One of the hardest experiences I have had as a doctor involved working in the labor ward when a 33-week-old baby’s life was terminated because of a fetal abnormality. This involves giving medication that can be injected into either the unborn baby’s heart or the umbilical cord to stop the child’s heart. Labor is induced, and the baby is born dead. I spent the shift feeling sick at the thought of the intentional killing of the weakest, smallest and most silent patient on the ward.
The following day, I was called to the delivery of a baby of the same age. He came out pink and crying. He was shown to parents and then whisked round to the neonatal unit to be placed in a warm incubator and fed through a tube until he was old enough to suck for himself.
One of the things that abortion legislation tries to do is to put a time restriction on when a child’s right to life begins. In 1967, this was 28 weeks, but then younger babies started to survive. The current limit in the U.K. is set at 24 weeks, the so-called age of viability. But I have cared for babies born at 23 weeks and seen them go home.
In the U.S. and Sweden, they are managing to save infants born at 22 weeks. Teams of nurses and doctors work round the clock to keep them alive. It is one of the toughest jobs I have ever done; threading needles through tiny veins, treating infections, chasing blood tests, prescribing drugs at miniscule doses and responding to the endless beeping of the machines. It just made no sense to me to know that next door in the gynecology wing, younger babies were being aborted.
The resilience of those ‘preterms’ — babies born premature, who were given the chance of life — was always astonishing. So many times, I thought the fragile little baby lying in the incubator wasn’t going to make it, and then returned for the next shift to find they had turned the corner. I recently bumped into the grandmother of 24-week twins who we all thought were going to die on more than one occasion. She beamed with pride as she showed me a picture of two lively toddlers climbing up their cot bars.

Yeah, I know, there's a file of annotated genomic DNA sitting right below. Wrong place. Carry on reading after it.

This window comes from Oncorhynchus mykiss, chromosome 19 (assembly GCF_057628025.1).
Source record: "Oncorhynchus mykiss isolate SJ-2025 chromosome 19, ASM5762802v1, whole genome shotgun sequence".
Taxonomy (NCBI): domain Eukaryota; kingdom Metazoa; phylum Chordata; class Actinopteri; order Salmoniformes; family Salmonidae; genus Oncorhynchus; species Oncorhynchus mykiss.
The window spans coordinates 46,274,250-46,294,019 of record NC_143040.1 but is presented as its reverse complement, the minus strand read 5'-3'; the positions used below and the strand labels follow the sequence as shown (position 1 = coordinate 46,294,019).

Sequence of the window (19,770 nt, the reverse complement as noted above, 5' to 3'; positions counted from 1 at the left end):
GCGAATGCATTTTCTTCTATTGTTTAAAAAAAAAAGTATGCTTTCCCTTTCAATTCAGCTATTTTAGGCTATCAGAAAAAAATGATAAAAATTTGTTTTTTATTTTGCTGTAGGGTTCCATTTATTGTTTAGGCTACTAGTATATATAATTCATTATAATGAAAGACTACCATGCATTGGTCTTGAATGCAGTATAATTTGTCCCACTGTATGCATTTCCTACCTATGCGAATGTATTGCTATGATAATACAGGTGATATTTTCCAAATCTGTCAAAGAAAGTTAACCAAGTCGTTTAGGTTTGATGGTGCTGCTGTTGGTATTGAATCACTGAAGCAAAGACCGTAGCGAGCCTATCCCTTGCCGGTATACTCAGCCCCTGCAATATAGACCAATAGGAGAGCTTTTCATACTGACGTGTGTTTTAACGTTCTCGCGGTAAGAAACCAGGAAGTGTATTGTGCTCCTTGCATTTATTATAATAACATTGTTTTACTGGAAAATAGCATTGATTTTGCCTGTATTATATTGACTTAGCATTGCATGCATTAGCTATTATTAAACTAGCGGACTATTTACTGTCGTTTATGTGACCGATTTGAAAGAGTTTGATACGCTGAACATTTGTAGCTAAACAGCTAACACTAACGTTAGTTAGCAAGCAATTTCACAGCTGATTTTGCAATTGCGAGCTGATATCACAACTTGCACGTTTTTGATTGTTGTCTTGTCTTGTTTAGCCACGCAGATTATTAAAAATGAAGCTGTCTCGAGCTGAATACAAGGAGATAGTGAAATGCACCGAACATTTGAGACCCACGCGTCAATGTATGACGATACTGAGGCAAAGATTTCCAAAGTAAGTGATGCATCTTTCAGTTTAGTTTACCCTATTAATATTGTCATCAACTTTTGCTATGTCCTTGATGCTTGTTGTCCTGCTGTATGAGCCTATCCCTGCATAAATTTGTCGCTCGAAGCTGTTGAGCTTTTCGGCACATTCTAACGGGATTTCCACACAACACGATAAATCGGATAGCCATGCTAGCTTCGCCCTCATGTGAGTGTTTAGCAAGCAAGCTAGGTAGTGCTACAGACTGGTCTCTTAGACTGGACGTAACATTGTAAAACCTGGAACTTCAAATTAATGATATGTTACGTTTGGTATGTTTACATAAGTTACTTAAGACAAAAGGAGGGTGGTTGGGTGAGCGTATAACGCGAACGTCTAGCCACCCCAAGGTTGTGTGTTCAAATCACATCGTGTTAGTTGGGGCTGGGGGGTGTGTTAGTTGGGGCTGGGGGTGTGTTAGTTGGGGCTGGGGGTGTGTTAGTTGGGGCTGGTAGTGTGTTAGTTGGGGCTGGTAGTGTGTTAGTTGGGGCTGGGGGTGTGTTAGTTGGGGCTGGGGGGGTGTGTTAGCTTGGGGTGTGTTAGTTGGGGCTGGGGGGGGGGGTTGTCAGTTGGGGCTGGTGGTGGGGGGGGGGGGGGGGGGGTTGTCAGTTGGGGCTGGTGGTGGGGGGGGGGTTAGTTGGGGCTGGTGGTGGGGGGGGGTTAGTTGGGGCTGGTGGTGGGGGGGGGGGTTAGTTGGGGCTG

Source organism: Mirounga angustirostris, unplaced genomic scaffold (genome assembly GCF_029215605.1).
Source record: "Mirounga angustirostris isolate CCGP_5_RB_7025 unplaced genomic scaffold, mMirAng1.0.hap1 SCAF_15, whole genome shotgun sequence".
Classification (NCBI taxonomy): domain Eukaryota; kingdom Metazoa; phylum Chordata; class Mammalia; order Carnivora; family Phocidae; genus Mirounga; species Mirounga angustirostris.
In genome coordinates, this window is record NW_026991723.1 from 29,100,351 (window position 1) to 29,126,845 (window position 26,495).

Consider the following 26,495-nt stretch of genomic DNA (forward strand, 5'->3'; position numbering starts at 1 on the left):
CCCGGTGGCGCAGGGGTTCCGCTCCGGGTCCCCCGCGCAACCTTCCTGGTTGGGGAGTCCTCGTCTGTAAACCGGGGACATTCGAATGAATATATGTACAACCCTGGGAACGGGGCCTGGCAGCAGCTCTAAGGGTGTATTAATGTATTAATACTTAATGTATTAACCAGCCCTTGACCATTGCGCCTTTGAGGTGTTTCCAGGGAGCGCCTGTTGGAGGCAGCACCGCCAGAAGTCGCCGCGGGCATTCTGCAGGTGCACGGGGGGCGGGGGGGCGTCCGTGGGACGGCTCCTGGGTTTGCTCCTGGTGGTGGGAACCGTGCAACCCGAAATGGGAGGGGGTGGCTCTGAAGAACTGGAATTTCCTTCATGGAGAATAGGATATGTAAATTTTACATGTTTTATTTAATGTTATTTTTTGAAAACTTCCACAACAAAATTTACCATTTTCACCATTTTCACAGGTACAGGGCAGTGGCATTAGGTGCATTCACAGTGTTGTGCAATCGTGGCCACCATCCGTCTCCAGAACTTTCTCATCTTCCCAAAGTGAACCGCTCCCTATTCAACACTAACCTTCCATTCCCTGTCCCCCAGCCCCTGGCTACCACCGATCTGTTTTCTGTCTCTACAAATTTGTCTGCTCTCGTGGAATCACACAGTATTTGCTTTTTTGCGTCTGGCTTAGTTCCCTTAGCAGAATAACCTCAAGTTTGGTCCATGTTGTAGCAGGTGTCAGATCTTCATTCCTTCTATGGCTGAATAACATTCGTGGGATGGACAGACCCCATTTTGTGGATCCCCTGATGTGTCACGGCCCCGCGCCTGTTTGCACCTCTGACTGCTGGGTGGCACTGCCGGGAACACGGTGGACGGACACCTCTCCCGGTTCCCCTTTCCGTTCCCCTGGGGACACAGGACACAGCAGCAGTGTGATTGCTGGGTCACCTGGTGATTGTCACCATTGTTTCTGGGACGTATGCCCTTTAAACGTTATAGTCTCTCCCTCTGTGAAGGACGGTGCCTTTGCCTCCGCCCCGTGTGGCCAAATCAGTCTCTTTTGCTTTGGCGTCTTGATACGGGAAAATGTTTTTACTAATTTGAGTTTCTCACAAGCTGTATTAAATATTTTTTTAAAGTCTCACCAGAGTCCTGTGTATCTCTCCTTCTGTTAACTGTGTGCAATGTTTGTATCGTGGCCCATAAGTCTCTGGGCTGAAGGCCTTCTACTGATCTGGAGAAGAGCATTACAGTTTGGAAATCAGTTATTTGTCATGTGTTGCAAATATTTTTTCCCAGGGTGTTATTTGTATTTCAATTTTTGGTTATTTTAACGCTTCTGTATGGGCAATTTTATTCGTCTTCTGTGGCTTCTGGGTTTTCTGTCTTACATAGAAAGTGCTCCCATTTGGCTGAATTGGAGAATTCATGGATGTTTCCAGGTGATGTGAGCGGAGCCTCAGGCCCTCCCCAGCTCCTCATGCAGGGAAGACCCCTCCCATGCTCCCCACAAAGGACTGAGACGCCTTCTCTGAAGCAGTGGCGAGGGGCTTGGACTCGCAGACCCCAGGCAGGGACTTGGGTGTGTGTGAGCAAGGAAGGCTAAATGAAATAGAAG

I have been in health care long enough to know that doctors do not always get it right. We can be adept at giving grim faced prognoses, which many parents will happily tell you their child disproved. My aunt was told her unborn baby would have spina bifida, causing terrible anxiety and fear. But the child was found to be healthy at birth and went on to become a dancer.
I have worked with many families with disabled children. No disabled child has ever told me they wish they had never been born. A very small number have died, far older than the doctors originally predicted. I remember each one of them with respect and admiration, such lives not always free of discomfort and challenges but certainly well lived and well loved.
Gandhi said that the true measure of any society can be found in how it treats its most vulnerable members. There is no individual more vulnerable, defenseless and voiceless than an unborn child.
And what of the legacy of abortion in the U.K.? Well, in 50 years, nearly 9,000,000 abortions have been carried out. We have a significant number of women who have repeated abortions and use it as a means of contraception. In 2014, the U.K. had the highest teenage birth rates in western Europe.
We have a high prevalence of domestic abuse directed in main toward women. We have rapidly increasing rates of sexually transmitted diseases and have consistently been in the top five countries in Europe for rates of chlamydia, herpes, HPV, hepatitis C and gonorrhea. We have a society that displays an inconsistent stance toward the weakest and most vulnerable. We have health care professionals who are afraid of publicly declaring their personal beliefs when at variance with the status quo.
Ireland, please do not follow the U.K. down this path — we have got this so very wrong. Please consider using your vote to choose life: protect both women and children — protect your Eighth Amendment.
A British doctor.